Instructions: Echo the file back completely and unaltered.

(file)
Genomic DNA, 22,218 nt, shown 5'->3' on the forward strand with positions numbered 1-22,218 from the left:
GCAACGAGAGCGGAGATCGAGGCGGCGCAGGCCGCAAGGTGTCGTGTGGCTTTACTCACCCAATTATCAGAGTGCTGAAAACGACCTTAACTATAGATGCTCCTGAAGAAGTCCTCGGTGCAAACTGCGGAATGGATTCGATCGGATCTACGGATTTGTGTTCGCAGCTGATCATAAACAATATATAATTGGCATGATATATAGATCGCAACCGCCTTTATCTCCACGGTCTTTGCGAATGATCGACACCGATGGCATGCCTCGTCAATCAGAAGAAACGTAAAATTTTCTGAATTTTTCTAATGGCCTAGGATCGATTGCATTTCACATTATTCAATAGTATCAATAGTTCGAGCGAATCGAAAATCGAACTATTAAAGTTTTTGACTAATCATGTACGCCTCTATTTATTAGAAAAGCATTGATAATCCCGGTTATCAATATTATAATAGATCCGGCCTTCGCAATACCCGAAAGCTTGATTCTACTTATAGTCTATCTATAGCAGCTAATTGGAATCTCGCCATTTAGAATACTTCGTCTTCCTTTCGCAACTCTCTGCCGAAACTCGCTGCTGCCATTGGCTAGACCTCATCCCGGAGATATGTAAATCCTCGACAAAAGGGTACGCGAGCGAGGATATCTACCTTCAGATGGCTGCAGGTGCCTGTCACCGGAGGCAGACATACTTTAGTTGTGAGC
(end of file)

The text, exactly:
Genomic DNA, 22,218 nt, shown 5'->3' on the forward strand with positions numbered 1-22,218 from the left:
GCAACGAGAGCGGAGATCGAGGCGGCGCAGGCCGCAAGGTGTCGTGTGGCTTTACTCACCCAATTATCAGAGTGCTGAAAACGACCTTAACTATAGATGCTCCTGAAGAAGTCCTCGGTGCAAACTGCGGAATGGATTCGATCGGATCTACGGATTTGTGTTCGCAGCTGATCATAAACAATATATAATTGGCATGATATATAGATCGCAACCGCCTTTATCTCCACGGTCTTTGCGAATGATCGACACCGATGGCATGCCTCGTCAATCAGAAGAAACGTAAAATTTTCTGAATTTTTCTAATGGCCTAGGATCGATTGCATTTCACATTATTCAATAGTATCAATAGTTCGAGCGAATCGAAAATCGAACTATTAAAGTTTTTGACTAATCATGTACGCCTCTATTTATTAGAAAAGCATTGATAATCCCGGTTATCAATATTATAATAGATCCGGCCTTCGCAATACCCGAAAGCTTGATTCTACTTATAGTCTATCTATAGCAGCTAATTGGAATCTCGCCATTTAGAATACTTCGTCTTCCTTTCGCAACTCTCTGCCGAAACTCGCTGCTGCCATTGGCTAGACCTCATCCCGGAGATATGTAAATCCTCGACAAAAGGGTACGCGAGCGAGGATATCTACCTTCAGATGGCTGCAGGTGCCTGTCACCGGAGGCAGACATACTTTAGTTGTGAGC